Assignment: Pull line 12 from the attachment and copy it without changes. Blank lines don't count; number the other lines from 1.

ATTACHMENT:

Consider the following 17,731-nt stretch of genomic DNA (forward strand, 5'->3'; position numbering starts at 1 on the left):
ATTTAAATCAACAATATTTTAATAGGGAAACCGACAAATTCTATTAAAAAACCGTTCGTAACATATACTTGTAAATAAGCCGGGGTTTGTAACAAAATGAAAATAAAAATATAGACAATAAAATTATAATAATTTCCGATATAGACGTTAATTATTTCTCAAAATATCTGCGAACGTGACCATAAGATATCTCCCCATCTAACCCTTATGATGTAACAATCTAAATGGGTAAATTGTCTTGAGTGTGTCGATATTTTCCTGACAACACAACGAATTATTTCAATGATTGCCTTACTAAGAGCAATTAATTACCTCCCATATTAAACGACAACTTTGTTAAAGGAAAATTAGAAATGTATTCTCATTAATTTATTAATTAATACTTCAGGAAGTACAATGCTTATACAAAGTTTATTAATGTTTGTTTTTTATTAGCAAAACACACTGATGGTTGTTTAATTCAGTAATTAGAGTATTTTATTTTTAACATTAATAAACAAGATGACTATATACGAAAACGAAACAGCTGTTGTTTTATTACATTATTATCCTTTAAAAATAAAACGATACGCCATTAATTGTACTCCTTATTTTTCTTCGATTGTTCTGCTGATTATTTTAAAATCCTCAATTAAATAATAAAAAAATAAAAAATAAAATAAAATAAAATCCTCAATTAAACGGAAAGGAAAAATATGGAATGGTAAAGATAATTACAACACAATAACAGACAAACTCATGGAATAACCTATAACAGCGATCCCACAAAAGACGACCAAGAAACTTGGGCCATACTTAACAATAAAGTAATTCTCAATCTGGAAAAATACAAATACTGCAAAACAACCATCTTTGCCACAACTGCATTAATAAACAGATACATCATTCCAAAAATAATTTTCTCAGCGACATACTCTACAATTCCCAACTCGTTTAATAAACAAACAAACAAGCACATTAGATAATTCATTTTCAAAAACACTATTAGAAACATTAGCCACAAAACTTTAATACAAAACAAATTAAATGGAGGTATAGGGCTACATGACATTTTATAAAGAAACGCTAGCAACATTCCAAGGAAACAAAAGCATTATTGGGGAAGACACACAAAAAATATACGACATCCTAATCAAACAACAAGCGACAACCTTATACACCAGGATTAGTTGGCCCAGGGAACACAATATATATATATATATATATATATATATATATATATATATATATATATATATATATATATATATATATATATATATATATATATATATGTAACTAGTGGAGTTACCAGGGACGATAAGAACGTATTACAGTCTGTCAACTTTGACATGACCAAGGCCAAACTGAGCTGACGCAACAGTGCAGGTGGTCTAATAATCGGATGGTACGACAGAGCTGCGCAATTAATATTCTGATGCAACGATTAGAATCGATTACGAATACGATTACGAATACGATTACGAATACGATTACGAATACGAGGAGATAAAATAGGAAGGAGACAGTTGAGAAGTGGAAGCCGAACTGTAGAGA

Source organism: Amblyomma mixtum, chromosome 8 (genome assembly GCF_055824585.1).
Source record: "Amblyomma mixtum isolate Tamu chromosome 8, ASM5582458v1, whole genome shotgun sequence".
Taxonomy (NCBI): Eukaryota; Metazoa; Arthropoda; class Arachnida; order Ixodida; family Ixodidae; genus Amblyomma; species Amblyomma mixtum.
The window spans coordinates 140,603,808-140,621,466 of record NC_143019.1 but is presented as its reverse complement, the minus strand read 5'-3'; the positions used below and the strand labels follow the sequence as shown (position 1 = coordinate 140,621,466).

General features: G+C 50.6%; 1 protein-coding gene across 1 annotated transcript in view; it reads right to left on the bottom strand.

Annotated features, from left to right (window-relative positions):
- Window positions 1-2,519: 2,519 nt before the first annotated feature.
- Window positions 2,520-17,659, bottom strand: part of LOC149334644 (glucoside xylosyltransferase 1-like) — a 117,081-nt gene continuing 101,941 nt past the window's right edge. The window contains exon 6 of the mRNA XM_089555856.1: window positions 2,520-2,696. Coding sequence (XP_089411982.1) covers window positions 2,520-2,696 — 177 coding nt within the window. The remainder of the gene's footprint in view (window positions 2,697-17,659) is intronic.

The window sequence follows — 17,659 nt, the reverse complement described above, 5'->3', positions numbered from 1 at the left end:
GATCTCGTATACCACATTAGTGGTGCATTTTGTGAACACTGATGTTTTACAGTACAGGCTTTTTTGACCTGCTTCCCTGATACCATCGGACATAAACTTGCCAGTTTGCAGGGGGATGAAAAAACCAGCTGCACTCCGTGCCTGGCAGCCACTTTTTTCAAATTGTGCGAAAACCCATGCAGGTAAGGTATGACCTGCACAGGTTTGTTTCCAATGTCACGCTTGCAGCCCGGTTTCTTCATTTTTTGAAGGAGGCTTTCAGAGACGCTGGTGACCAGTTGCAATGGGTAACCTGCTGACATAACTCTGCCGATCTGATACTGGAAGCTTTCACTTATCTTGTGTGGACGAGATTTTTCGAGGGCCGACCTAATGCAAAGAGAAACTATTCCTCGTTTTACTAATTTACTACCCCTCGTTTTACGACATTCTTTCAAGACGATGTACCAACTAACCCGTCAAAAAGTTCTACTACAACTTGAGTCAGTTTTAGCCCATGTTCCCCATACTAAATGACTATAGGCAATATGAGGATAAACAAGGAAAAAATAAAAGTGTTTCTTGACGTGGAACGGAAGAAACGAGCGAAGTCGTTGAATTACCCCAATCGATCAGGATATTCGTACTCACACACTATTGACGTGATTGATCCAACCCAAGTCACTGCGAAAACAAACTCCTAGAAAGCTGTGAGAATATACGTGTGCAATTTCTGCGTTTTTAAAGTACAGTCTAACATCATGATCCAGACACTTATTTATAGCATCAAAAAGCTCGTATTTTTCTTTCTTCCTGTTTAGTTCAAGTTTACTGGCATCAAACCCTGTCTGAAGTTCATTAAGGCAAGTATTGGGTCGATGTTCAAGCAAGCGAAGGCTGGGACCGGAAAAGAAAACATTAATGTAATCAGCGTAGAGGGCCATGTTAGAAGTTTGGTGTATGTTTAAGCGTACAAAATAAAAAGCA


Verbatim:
GATCTCGTATACCACATTAGTGGTGCATTTTGTGAACACTGATGTTTTACAGTACAGGCTTTTTTGACCTGCTTCCCTGATACCATCGGACATAAACTTGCCAGTTTGCAGGGGGATGAAAAAACCAGCTGCACTCCGTGCCTGGCAGCCACTTTTTTCAAATTGTGCGAAAACCCATGCAGGTAAGGTATGACCTGCACAGGTTTGTTTCCAATGTCACGCTTGCAGCCCGGTTTCTTCATTTTTTGAAGGAGGCTTTCAGAGACGCTGGTGACCAGTTGCAATGGGTAACCTGCTGACATAACTCTGCCGATCTGATACTGGAAGCTTTCACTTATCTTGTGTGGACGAGATTTTTCGAGGGCCGACCTAATGCAAAGAGAAACTATTCCTCGTTTTACTAATTTACTACCCCTCGTTTTACGACATTCTTTCAAGACGATGTACCAACTAACCCGTCAAAAAGTTCTACTACAACTTGAGTCAGTTTTAGCCCATGTTCCCCATACTAAATGACTATAGGCAATATGAGGATAAACAAGGAAAAAATAAAAGTGTTTCTTGACGTGGAACGGAAGAAACGAGCGAAGTCGTTGAATTACCCCAATCGATCAGGATATTCGTACTCACACACTATTGACGTGATTGATCCAACCCAAGTCACTGCGAAAACAAACTCCTAGAAAGCTGTGAGAATATACGTGTGCAATTTCTGCGTTTTTAAAGTACAGTCTAACATCATGATCCAGACACTTATTTATAGCATCAAAAAGCTCGTATTTTTCTTTCTTCCTGTTTAGTTCAAGTTTACTGGCATCAAACCCTGTCTGAAGTTCATTAAGGCAAGTATTGGGTCGATGTTCAAGCAAGCGAAGGCTGGGACCGGAAAAGAAAACATTAATGTAATCAGCGTAGAGGGCCATGTTAGAAGTTTGGTGTATGTTTAAGCGTACAAAATAAAAAGCA